“From now on we need think only of our children. We can’t pass on shamanism to them. Our children at least should have a bright future” insists a man whose horizons have in one sense been broadened but perhaps in another narrowed following forced immersion in the modern world. A classic “island” film, Im Kwon-taek’s Divine Bow (神弓 / 신궁, Singung) finds a conflicted modern day shamaness reassessing her place in a community which has systemically betrayed her while trying to find a path through the intensity of her grief and sorrow. 

Set almost entirely on the small fishing island of Naro, the film opens with a series of short, static shots of the rainy harbour where an old man sits and strokes his beard wearing traditional Korean dress while a group of seemingly unemployed young men look on listlessly from the boats. It seems the community is in crisis for a number of reasons, the most pressing being a non-existent harvest of fish which they are choosing to attribute to the local shamaness’ refusal to perform the customary rituals. Unmoved by their petitioning, Wangnyeon (Yoon Jeong-hee) advises them to hire her daughter-in-law instead, but for unexplained reasons they only want her, threatening to hire a shaman from a neighbouring island if she continues her policy of non-cooperation. As we will discover, Wangnyeon has her reasons beyond a simple desire for retirement from what is a fairly strenuous job for an ageing woman, but the return of her long absent son Yongban prompts her into a reconsideration of her past and future as well as her place in this community. 

Though the tale is set in the present day, the fishermen are convinced that Wangnyeon’s refusal to conduct the ritual is the reason their harvest has failed, apparently for the first time in 30 years ever since she “retired”. But then they also tell us themselves of more rational reasons they may no longer be able to fish including an oil leak in the surrounding seas and the corrupting influence of larger corporations for which many of them are now reluctantly working. It is precisely this incursion of modernity that has led to all the trouble. Taken off the island, presumably to fulfil his military service, Wangnyeon’s husband Oksu (Kim Hee-ra) observes the modern world during his time in the army and comes to the conclusion that his home culture is backward and superstitious. Hired to perform an important ritual on a neighbouring island for the first time, Wangneyon repeatedly delays the contract to align with her husband’s discharge so he can play drums for her as he always had before. His newfound sophisistication, however, has robbed him of the ability to play. He no longer believes in shamanism and eventually leaves once again to work on a ship in order to one day own a fishing boat of his own. 

“What does a shaman do if not rituals?” Wangnyeon irritatedly asks her husband, in her case the answer apparently being a defiant nothing. Her refusal is part of her resistance to a world that has repeatedly betrayed her. Yet suffering economically temporarily loses her her son who, perhaps unlike his father, returns after a year of travelling more convinced than ever by shamanism if resentful that his mother has not yet relented and resumed her ritual duties. What we realise is that Wangnyeon has grown weary of her complicated place in the island hierarchy, existing to one side of the rest of the community who view her both with mild disdain and fearful awe. A victim of petty island politics, she takes literal aim at the corruption in her society and purifies it with her “divine bow”, mindful of Yongban’s pleas that her rituals are not just for her but for the many people who need to see them performed.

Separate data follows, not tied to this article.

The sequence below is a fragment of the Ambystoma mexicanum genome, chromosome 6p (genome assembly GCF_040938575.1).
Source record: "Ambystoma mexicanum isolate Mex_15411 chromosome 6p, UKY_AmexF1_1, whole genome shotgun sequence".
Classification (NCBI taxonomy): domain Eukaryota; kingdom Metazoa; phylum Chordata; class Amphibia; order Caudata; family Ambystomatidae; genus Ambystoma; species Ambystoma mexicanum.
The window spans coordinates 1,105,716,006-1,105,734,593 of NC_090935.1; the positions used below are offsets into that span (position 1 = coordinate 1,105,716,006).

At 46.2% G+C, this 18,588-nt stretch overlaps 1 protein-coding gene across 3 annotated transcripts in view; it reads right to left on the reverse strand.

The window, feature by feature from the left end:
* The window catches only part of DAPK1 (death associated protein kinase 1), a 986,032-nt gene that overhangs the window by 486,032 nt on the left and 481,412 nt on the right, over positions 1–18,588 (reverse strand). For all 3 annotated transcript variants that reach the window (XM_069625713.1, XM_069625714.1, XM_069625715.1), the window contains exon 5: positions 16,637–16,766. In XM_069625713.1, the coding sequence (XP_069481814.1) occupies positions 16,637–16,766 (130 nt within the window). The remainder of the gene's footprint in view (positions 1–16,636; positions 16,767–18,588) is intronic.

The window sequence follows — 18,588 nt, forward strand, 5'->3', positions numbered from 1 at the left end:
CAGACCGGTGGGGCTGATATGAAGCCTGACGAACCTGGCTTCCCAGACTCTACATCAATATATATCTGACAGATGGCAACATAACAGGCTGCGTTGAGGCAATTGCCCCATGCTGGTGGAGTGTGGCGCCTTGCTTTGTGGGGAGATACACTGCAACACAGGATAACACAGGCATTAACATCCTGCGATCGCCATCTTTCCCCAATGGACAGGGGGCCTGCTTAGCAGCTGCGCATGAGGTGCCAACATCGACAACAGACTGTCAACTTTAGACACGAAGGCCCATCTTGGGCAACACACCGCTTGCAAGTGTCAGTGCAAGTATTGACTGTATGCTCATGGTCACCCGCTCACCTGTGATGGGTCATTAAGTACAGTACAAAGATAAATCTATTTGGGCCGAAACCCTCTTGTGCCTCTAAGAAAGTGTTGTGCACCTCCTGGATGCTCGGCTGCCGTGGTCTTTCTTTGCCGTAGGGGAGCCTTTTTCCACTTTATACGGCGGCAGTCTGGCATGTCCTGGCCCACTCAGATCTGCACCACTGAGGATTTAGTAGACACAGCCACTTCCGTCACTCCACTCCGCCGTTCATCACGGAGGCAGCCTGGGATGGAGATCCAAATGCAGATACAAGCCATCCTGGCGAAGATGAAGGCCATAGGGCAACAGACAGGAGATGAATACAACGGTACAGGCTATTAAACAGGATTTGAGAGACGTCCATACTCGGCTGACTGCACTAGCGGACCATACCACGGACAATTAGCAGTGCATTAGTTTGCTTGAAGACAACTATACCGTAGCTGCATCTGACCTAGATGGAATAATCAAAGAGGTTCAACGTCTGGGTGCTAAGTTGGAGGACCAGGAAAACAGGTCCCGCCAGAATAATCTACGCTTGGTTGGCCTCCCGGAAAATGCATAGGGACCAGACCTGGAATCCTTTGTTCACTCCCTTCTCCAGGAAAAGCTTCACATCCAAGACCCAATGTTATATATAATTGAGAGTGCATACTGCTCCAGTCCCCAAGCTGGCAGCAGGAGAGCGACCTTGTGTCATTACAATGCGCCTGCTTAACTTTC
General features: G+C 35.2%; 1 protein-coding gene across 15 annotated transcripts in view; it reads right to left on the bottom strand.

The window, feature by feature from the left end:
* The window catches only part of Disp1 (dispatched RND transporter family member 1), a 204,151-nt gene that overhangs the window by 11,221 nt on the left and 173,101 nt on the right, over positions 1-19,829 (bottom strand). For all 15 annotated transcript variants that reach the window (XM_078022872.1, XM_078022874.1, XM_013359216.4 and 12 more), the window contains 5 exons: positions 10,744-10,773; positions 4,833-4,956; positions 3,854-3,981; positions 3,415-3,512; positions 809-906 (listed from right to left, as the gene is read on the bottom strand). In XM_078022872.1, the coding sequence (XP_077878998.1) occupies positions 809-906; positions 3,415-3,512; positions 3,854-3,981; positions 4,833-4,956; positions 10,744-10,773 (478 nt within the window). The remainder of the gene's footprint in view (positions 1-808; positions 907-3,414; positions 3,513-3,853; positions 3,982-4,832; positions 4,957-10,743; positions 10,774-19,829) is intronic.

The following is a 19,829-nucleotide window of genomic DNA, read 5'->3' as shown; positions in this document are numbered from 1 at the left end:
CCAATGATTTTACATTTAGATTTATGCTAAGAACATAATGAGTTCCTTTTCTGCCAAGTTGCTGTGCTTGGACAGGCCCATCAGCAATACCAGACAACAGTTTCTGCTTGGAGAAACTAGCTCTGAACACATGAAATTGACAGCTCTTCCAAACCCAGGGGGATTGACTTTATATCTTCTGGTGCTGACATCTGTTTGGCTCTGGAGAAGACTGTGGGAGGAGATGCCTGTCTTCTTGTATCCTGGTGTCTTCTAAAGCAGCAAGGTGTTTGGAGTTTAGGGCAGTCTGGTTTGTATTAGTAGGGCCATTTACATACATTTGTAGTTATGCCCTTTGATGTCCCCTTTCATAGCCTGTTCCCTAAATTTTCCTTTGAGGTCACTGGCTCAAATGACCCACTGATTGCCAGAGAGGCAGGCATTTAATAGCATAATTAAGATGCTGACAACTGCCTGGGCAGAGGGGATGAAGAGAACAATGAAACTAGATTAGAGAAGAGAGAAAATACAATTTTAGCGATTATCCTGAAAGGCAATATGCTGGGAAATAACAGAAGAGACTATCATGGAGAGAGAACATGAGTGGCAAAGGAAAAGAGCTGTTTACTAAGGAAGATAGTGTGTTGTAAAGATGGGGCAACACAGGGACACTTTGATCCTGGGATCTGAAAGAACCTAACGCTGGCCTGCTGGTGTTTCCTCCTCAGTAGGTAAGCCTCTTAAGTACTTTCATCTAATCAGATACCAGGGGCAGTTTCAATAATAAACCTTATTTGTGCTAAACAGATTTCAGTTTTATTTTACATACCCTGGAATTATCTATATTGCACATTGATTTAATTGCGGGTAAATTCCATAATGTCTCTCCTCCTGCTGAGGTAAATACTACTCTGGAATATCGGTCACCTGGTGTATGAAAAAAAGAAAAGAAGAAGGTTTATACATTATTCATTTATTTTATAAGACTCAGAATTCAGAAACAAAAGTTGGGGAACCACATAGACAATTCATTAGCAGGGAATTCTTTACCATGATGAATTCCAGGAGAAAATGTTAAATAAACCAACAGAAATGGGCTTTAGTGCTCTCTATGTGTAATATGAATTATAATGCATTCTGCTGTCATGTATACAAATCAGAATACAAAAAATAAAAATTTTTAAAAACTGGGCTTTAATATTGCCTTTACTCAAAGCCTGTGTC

“Everything, everything, everything is a dream” Wangyeon sings, living perhaps in her own ethereal purgatory, her jagged life story revealed to us in a series of fragmentary flashbacks as she reflects on her present predicament while finally understanding what it is she must do, determining to pick up the divine bow once again and reassume her rightful role as the shamanness. Marking Im’s first collaboration with cinematographer Jung Il-sung, Divine Bow is rich with ethnographic detail exploring this small rock pool of traditional culture on an otherwise moribund island subject to the same petty authoritarian corruptions and ravages of an increasingly capitalistic society as anywhere else. 


Divine Bow streams in the UK until 11th November as part of this year’s London Korean Film Festival.

People in the Slum (꼬방동네 사람들, Bae Chang-ho, 1982)

People in the slum still 2The Korea of the early ‘80s was not an altogether happy place. One dictator fell in 1979, but hopes of returning to democracy were dashed when general Chun Doo-hwan staged a coup and instigated martial law, brutally suppressing a large scale democracy protest in Gwangju in 1980 (though the news of the incident was also suppressed at the time it took place). People in the Slums (꼬방동네 사람들, Kkobangdongne Salamdeul), adapted from the best selling novel by Lee Dong-cheol, is not an overtly political film but takes as its heroes those who have lost out in the nation’s bold forward march into the capitalist future. Opening with a voice over from the author himself, the film dedicates itself to “the memory of neighbours of bygone days”, remembering both the hardships but also the fierce sense of community and warmth to be found among those living at the bottom of the heap.